I was fascinated to see a highly effective style of night baiting that is not practiced in the Pacific as well as a way to shallow the bait for hauling that I had never seen. A decent load of silver sprat, blue sprat and anchovy were stored in the central bait-well and we headed out by dawn. The fishing was similar to Hawaiian-style, stern poling operations, as it should be as Hawaiian tuna captains were consulted in the design of the newer generation of Maldivian skipjack boats. However, many interesting differences were also noted. Successful fishing took place on an anchored FAD set specifically to assist the pole-and-line tuna fishery.

Staff from IPNLF’s Indonesia program, Andrew Harvey (Country Manager) and Senior Advisor Agus Budhiman joined Shiham and myself on a second fishing trip from Kadhdoo out of Laamu Atoll. This trip delivered catch to the Horizon Fisheries base and was made possible through the interest and enthusiasm of Horizon Fisheries’ Managing Director, Mr. Adnan Ali (a Trustee of the IPNLF). A tour of the facility confirmed what an impressive contribution Mr. Ali has made toward the Maldivian tuna industry. The self contained, self generated facility employs about 500, receives catch directly or through receiver vessels that is used to produce an impressive line of high quality, MSC certified canned and pouched tuna. Large yellowfin are also processed into vacuum-packed high value product, including Ultra Low Temperature (ULT) packages.

Back to fishing! All four of us headed out at 9 pm on the pole-and-line vessel Villa Vaali #6 with Captain Hussein. This baiting session was completely different from what we had seen on the FV Dheriya. Cardinalfishes were being targeted that night and the vessel anchored over rough bottom in a way that would minimize lateral movement. Cardinalfish are a very hardy and effective tuna baitfish and our Pacific fisheries make use of the same or similar species. However, once again, the actual capture techniques differed from the way we “do it” in he western Pacific. Five divers worked with crewmen on the vessel to deploy and raise a large lift net suspended a short distance above the coral. The operation ran for four consecutive hauls between 4 and 6 am, which produced ample bait supplies for the day.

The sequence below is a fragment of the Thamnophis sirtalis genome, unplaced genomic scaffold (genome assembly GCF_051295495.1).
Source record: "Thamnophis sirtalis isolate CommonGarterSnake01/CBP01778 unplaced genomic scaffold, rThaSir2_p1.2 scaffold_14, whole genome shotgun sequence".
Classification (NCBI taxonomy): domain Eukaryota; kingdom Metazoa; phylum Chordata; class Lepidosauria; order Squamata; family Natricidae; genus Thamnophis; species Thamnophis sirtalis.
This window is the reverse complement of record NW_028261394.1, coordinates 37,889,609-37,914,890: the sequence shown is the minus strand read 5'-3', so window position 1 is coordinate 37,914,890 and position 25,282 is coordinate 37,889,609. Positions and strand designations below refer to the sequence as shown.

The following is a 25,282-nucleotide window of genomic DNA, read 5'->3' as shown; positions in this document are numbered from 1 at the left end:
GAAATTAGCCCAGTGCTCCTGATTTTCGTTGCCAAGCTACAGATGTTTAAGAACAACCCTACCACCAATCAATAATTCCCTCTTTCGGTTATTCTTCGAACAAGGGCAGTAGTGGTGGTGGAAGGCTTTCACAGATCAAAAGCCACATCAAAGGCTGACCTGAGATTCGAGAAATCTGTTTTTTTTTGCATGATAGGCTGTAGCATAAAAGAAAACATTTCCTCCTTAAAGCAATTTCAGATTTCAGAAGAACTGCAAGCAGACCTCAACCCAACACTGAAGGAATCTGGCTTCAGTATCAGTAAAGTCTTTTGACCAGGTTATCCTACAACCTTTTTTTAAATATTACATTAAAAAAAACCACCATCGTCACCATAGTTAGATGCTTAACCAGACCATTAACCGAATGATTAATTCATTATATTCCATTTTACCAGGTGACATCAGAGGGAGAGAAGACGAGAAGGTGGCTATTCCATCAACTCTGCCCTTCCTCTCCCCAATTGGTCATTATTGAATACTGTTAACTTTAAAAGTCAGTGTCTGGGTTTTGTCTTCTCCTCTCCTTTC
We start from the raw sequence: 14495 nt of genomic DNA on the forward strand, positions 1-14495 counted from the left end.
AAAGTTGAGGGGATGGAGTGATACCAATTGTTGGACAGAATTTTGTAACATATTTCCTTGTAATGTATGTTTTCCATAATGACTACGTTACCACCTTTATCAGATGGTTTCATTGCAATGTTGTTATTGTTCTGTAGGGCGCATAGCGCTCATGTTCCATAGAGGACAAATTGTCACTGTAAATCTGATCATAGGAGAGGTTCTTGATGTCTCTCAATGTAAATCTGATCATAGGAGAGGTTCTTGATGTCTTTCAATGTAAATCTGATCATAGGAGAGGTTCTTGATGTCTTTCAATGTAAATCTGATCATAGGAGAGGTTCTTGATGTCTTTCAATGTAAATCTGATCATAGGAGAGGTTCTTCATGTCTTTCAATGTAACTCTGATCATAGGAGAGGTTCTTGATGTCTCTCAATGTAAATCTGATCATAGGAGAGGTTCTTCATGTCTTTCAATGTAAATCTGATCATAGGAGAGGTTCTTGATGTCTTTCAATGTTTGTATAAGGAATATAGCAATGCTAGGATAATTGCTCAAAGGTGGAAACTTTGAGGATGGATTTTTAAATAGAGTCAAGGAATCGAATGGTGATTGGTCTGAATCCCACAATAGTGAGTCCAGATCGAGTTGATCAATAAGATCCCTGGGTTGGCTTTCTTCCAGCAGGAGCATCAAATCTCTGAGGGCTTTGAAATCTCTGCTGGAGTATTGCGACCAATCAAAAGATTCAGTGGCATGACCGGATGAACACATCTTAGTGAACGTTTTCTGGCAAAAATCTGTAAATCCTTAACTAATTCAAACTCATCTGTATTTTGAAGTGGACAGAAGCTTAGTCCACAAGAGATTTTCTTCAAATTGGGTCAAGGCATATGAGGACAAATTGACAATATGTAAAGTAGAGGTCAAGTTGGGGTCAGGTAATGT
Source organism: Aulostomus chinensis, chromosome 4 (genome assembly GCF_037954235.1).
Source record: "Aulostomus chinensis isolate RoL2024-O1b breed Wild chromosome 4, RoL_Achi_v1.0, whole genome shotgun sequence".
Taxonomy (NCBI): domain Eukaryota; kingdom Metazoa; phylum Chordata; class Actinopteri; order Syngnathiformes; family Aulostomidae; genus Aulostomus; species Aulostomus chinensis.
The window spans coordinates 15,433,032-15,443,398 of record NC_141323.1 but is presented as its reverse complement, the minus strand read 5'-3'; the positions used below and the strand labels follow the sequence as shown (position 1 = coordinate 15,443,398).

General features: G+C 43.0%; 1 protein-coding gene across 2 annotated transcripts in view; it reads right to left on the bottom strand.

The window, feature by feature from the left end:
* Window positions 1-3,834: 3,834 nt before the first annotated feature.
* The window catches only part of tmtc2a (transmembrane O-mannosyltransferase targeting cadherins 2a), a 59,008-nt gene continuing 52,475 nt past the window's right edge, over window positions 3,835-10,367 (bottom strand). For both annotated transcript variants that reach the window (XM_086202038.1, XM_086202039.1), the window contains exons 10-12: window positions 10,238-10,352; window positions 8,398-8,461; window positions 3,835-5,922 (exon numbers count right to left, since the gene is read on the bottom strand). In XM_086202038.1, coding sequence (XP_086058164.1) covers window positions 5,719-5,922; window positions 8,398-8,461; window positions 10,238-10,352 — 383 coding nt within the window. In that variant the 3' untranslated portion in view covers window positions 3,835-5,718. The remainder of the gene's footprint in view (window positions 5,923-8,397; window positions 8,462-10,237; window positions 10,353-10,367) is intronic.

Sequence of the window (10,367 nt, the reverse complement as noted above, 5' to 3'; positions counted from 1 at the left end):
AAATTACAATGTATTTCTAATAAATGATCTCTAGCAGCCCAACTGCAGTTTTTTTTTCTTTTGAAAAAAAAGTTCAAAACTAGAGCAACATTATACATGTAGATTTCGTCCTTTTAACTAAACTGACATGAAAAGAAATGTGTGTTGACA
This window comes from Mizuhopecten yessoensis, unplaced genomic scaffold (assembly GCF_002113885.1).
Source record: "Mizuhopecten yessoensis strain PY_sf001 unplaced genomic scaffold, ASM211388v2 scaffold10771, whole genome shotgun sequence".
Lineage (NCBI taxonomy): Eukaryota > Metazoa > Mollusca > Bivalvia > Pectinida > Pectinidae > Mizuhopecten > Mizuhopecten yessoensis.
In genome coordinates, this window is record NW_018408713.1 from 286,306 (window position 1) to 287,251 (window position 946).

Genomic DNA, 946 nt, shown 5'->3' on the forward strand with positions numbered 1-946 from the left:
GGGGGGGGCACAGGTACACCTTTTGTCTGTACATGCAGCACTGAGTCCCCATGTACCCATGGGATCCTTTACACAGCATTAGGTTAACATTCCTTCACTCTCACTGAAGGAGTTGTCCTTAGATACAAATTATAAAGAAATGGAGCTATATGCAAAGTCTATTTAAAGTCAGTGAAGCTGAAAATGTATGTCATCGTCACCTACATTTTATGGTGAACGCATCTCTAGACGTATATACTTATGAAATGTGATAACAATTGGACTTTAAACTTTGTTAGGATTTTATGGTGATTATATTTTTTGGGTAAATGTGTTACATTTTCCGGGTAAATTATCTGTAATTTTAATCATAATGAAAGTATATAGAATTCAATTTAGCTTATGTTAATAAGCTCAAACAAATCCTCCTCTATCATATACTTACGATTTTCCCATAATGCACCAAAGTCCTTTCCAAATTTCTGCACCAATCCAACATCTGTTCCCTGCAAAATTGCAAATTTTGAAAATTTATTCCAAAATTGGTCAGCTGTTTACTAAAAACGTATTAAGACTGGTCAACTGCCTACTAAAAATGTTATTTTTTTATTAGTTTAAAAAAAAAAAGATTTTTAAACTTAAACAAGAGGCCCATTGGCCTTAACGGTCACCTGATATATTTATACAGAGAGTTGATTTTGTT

The fishing day was very different compared to our first trip and no FADs were visited. A free school of large skipjack was located and fished throughout the day. The fishing was fast paced, sporadic and as always, was exciting, exhilarating and one fish at a time. The school was running just under the surface and metallic blue and magenta bullets could be seen surfing down waves and alongside the vessel. Another large skipjack school associated to a drifting log was also fished alongside several other boats on the same school. Seeing these free schools and large fish size suggested to me that this is a healthy, vibrant stock that is being sustainably harvested and managed. The size of the skipjack, well above size at maturity, was also a reassuring sign. However, I also noted that improvements in baitfish handling and steps to improve tuna quality could be made. On the way home, Shiham and I demonstrated the cutting and preparation of sashimi and Hawaiian style “poke”, which is a raw dish with spices and seasoning. None of the crewmen were willing to give it a try, but this may also change with time. Promoting delivery of the highest quality tuna possible will be an important step toward developing higher value, sashimi grade markets and products.

Whenever I go to sea with professional fishermen, I am always impressed with their innovation, hard work and cooperative nature. A good crew works together seamlessly to resemble a single organism rather than a group of individuals. I am also reminded that we have much to learn from each other: scientists learning from fishermen and hopefully we have something to offer the fishermen. I look forward to this project that I hope will help to improve the sustainability and health of the baitfish and tuna resources of the Maldives.  Thank you to all who assisted us during my visit.   

Aloha, Dave.